THE FREEDOM MANIFESTO by Tom Hodgkinson

THE FREEDOM MANIFESTO

How to Free Yourself from Anxiety, Fear, Mortgages, Money, Guilt, Debt, Government, Boredom, Supermarkets, Bills, Melancholy, Pain, Depression, and Waste
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KIRKUS REVIEW

Cheeky and snotty punk philosophy from across the pond.

Founder and editor of The Idler, British grouch Hodgkinson (How to Be Idle, 2005) is mad as hell—about everything. He hates kvetchers, for example, contending that “Moaning means a shirking of responsibility. And people make money from it, particularly lawyers.” He has no love for the typical 21st-century career arc, claiming, “You start out doing work experience, you graduate to being bossed around by idiots, you become idiotic and, then, if all works out well, you end up being the idiot who bosses other people around.” He also has issues with television and wishes you would chuck yours out the window. Nor does he like rude people, which is somewhat ironic, since throughout his engaging, lucid rant on today’s society, he’s nothing if not rude. But if he were polite, what fun would that be? Hodgkinson’s sophomore effort is indeed a hoot, in a Michael-Moore-on-crack kind of way. Like Moore, he’s a well-meaning, left-leaning smarty-pants who wants to change the world by utilizing a blend of biting humor and cannily positioned facts. His structure is a bit messy—the chapters are all but interchangeable—but his prose is edgy and readable, and the energy never flags, a definite danger in this rambling format. He did a ton of research, appropriating the words and thoughts of everybody from Dante and Bertrand Russell to Greil Marcus and Ken Kesey to support his boiling rage at the medical profession, consumerism, class division, etc., etc., etc. The content is a bit on the time-sensitive side, and the book probably won’t have much punch beyond 2008, but for now, if you need a dose of quality righteous indignation, you need not look further.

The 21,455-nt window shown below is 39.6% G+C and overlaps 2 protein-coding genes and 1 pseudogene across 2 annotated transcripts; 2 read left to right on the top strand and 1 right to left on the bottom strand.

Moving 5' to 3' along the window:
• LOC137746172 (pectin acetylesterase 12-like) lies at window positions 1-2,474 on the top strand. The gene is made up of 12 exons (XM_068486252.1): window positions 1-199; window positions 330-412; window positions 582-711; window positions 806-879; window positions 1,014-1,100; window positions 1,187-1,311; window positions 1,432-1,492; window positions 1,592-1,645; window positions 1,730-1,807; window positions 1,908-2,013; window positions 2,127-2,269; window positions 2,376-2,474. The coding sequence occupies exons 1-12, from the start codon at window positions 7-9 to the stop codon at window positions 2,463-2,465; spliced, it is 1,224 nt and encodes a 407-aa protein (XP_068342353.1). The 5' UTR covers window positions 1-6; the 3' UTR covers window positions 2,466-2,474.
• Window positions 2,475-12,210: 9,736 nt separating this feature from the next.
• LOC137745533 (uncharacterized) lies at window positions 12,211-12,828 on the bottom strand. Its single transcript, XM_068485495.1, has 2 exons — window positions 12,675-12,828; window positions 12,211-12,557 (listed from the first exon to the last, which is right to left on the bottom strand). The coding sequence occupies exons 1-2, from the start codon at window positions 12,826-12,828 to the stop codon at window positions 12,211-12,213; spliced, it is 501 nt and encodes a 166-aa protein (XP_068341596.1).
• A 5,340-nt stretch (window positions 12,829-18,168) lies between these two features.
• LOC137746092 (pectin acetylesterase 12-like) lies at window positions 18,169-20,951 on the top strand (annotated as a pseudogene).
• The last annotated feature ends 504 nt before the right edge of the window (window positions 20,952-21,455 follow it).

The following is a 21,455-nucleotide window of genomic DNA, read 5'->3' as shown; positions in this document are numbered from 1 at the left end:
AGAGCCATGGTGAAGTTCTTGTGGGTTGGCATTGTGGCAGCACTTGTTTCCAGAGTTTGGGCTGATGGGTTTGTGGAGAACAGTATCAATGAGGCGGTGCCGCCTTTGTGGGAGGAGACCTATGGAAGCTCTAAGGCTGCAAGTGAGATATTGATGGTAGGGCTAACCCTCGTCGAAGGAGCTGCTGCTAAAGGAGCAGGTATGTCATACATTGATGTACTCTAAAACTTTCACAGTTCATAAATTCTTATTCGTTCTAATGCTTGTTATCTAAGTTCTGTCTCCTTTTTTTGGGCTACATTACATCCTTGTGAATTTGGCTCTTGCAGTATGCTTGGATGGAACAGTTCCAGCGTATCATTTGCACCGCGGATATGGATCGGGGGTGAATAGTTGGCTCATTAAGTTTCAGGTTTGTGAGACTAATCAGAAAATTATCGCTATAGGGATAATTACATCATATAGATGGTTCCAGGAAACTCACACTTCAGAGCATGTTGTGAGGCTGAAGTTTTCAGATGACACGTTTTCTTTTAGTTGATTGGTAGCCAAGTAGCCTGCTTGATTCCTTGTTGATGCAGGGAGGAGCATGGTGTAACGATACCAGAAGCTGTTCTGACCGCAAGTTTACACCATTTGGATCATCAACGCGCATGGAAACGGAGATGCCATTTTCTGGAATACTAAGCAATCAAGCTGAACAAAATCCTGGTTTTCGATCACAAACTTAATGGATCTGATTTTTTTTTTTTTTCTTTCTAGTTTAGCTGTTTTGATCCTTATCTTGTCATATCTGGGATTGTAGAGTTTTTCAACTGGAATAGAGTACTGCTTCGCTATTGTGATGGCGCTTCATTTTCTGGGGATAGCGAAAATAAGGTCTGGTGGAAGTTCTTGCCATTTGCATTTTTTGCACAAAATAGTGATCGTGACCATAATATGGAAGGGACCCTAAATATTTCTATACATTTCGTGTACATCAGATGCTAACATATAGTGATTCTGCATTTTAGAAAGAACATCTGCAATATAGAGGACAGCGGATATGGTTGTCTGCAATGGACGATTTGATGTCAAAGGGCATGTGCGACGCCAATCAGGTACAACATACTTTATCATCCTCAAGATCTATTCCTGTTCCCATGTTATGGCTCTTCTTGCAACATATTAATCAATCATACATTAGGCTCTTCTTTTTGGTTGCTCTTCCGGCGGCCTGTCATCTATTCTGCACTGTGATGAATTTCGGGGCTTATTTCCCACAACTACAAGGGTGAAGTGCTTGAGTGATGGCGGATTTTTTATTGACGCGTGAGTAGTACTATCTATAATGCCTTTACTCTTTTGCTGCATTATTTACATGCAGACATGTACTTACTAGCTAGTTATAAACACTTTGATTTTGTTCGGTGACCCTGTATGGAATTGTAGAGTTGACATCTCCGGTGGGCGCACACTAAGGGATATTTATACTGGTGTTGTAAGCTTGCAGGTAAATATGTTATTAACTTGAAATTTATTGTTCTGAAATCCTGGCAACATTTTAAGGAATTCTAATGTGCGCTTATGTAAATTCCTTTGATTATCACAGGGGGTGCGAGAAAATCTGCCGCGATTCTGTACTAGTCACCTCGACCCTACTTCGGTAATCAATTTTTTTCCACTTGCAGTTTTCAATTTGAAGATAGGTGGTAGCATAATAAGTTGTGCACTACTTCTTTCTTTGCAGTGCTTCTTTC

The perfect antidote to those who are secretly frightened of Rhonda Byrne.

Pub Date: Dec. 11th, 2007
ISBN: 978-0-06-082322-1
Page count: 352pp
Publisher: Perennial/HarperCollins
Review Posted Online:
Kirkus Reviews Issue: Oct. 1st, 2007




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